Panesar, who is playing for Wests in Sydney's grade competition, will weave his magic alongside 84-year-old Test great Alan Davidson, who will open the bowling, Australian fast bowler Mitchell Starc, players from Wests cricket club, Wests Tigers Dene Halatau and Blake Austin, and GWS stars Steve Coniglio and Sam Frost.
They will oppose a Barbarians outfit that includes former Test cricketers Phil Jaques, Daryl Tuffey and Gavin Robertson, former world champion boxer Danny Green, Sydney Sixers big-hitter Daniel Smith, former Kangaroos Nathan Hindmarsh, Hazem El Masri and Steve Mortimer, and Swans legend Michael O'Loughlin. The first ball will be bowled at noon. Admission by gold coin donation.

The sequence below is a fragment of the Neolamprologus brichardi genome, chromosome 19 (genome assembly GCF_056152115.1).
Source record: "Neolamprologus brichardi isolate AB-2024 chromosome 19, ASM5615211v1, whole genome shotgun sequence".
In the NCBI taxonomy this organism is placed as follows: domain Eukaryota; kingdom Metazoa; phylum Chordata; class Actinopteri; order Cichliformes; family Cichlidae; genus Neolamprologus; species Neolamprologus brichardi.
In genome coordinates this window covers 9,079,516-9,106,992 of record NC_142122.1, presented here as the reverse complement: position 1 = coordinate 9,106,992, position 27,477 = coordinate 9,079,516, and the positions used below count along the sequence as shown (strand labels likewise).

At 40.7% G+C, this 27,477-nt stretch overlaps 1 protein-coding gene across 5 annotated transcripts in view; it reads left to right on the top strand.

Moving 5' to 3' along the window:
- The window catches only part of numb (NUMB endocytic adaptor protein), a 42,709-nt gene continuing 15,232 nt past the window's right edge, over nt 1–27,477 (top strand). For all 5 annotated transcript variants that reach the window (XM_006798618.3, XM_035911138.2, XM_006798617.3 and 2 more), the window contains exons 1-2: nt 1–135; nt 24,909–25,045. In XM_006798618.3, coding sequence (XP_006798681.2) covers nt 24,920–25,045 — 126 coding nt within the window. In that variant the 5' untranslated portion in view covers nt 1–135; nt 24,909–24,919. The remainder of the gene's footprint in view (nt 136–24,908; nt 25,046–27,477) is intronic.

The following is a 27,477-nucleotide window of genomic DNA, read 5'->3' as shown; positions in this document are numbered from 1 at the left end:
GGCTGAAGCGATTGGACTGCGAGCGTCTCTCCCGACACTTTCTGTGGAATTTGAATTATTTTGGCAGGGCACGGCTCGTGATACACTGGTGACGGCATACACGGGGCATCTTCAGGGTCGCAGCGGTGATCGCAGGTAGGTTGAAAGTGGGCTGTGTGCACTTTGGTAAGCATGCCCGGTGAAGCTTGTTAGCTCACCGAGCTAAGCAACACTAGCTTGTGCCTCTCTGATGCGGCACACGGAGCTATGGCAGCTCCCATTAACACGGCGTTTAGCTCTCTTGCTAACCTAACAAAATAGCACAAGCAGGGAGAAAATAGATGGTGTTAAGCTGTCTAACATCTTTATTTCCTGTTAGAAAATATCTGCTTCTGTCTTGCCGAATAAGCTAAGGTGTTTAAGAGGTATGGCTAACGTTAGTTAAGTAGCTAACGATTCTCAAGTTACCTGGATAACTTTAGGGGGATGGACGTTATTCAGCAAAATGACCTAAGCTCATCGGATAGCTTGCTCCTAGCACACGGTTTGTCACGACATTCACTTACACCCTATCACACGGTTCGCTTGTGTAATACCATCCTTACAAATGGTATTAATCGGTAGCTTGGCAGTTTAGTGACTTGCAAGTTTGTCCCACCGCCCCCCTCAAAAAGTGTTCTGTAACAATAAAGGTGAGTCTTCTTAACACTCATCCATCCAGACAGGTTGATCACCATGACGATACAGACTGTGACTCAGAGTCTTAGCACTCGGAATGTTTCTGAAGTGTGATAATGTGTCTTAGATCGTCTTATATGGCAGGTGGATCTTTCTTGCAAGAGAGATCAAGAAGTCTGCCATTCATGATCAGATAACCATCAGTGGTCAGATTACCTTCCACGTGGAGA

Blood cancer is no problem for this comeback queen
We applaud athletes who come back from injury. But Russian Alisa Kleybanova deserves total respect after overcoming something much more serious than a torn hammy. Kleybanova will be drawn in the Australian Open qualifiers this week as part of her ongoing challenge to break back into the world top 20. Soon after she last reached those heights, in early 2011, she pulled out of tennis for two months due to illness. Then, on her 22nd birthday, Kleybanova announced she'd been diagnosed with Hodgkin's lymphoma, a blood cancer. Amazingly, by December that year, she was cleared of the disease and by February 2012 was back on court. Her return to tennis continued steadily through 2013 and she recently said she would take 2014 month by month. Her courage was rewarded when she was named WTA Comeback Player of the Year
Dib considers future